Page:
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What is the purpose of anonymous { } blocks in C style languages (C, C++, C#)

Example -



void function()
{

  {
    int i = 0;
    i = i + 1;
  }

  {
    int k = 0;
    k = k + 1;
  }

}

Edit - Thanks for all of the excellent answers!

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For completeness, you can do this in Java too. –  Drew Noakes Jun 8 '10 at 6:20
    
Locking with scope-lock classes: stackoverflow.com/questions/500006/… –  Valentin Heinitz Nov 9 '10 at 13:05

16 Answers 16

up vote 52 down vote accepted

It limits the scope of variables to the block inside the { }.

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1  
+1 for a short and accurate answer. –  René Nyffenegger May 5 '11 at 8:59

Brackets designate an area of scope - anything declared within the brackets is invisible outside of them.

Furthermore, in C++ an object allocated on the stack (e.g. without the use of 'new') will be destructed when it goes out of scope.

In some cases it can also be a way to highlight a particular piece of a function that the author feels is worthy of attention for people looking at the source. Whether this is a good use or not is debatable, but I have seen it done.

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They are often useful for RAII purposes, which means that a given resource will be released when the object goes out of scope. For example:

void function()
{
    {
        std::ofstream out( "file.txt" );
        out << "some data\n";
    }
    // You can be sure that "out" is closed here
}
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{ ... } opens up a new scope

In C++, you can use them like this:

void function() {
    // ...
    {
        // lock some mutex.
        mutex_locker lock(m_mutex);
        // ...
    }
    // ...
}

Once control goes out of the block, the mutex locker is destroyed. And in its destructor, it would automatically unlock the mutex that it's connected to. That's very often done, and is called RAII (resource acquisition is initialization) and also SBRM (scope bound resource management). Another common application is to allocate memory, and then in the destructor free that memory again.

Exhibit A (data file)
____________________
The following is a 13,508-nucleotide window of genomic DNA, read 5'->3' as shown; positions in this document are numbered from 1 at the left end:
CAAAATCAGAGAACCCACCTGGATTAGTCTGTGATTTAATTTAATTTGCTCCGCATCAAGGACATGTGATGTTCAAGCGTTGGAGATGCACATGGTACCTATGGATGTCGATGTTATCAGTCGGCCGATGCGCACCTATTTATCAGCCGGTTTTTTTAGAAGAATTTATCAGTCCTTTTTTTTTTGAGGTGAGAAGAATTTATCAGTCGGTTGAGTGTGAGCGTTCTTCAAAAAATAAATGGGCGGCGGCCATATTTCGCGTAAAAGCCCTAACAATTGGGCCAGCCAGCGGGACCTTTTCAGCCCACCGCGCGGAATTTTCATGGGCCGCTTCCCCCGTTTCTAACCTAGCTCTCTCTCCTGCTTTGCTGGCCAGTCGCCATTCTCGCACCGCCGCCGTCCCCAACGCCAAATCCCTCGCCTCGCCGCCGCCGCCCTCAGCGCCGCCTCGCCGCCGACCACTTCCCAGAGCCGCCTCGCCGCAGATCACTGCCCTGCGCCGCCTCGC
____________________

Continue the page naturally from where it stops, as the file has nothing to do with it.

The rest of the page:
Another purpose is to do several similar things:

void function() {
    // set up timer A
    {
        int config = get_config(TIMER_A);
        // ... 
    } 

    // set up timer B
    {
        int config = get_config(TIMER_B);
        // ...
    } 
}

It will keep things separate so one can easily find out the different building blocks. You may use variables having the same name, like the code does above, because they are not visible outside their scope, thus they do not conflict with each other.

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Another common use is with OpenGL's glPushMatrix() and glPopMatrix() functions to create logical blocks relating to the matrix stack:

glPushMatrix();
{
    glTranslate(...);
    glPushMatrix();
    {
        glRotate(...);
        // draw some stuff
    }
    glPopMatrix();
    // maybe draw some more stuff
}
glPopMatrix();
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That seems like a good idea for C/C++. In C#, you'd do the same thing via the using construct, which would avoid forgetting to pop the matrix at the end, or leaving the stack messed up if an exception is raised. –  Drew Noakes Jun 8 '10 at 6:22
class ExpensiveObject {
public:
    ExpensiveObject() {
        // acquire a resource
    }
    ~ExpensiveObject() {
        // release the resource
    }
}

int main() {
    // some initial processing
    {
        ExpensiveObject obj;
        // do some expensive stuff with the obj
    } // don't worry, the variable's scope ended, so the destructor was called, and the resources were released
    // some final processing
}
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By creating a new scope they can be used to define local variables in a switch statement.

e.g.

switch (i)
{
    case 0 :
        int j = 0;   // error!
        break;

vs.

switch (i)
{
    case 0 :
    {
        int j = 0;   // ok!
    }
    break;
share|improve this answer
    
@Ferrucio: Not only in switch statements. In C the variables should be defined in a scope before any instruction. So if you have a large function and need a temporary variable for a calculation, you could open a new scope anywhere in the function and define your temp variable. –  Valentin Heinitz Nov 9 '10 at 12:50
    
@Valentin - that was true for K&R C and C89, but I think C99 allows you to declare and initialize variables as you need them (like C++) so you don't need to create scopes just for that. However, you still need to create a scope within a switch statement or the compiler may complain that the variable's initialization is skipped by one or more of the cases. –  Ferruccio Nov 9 '10 at 13:17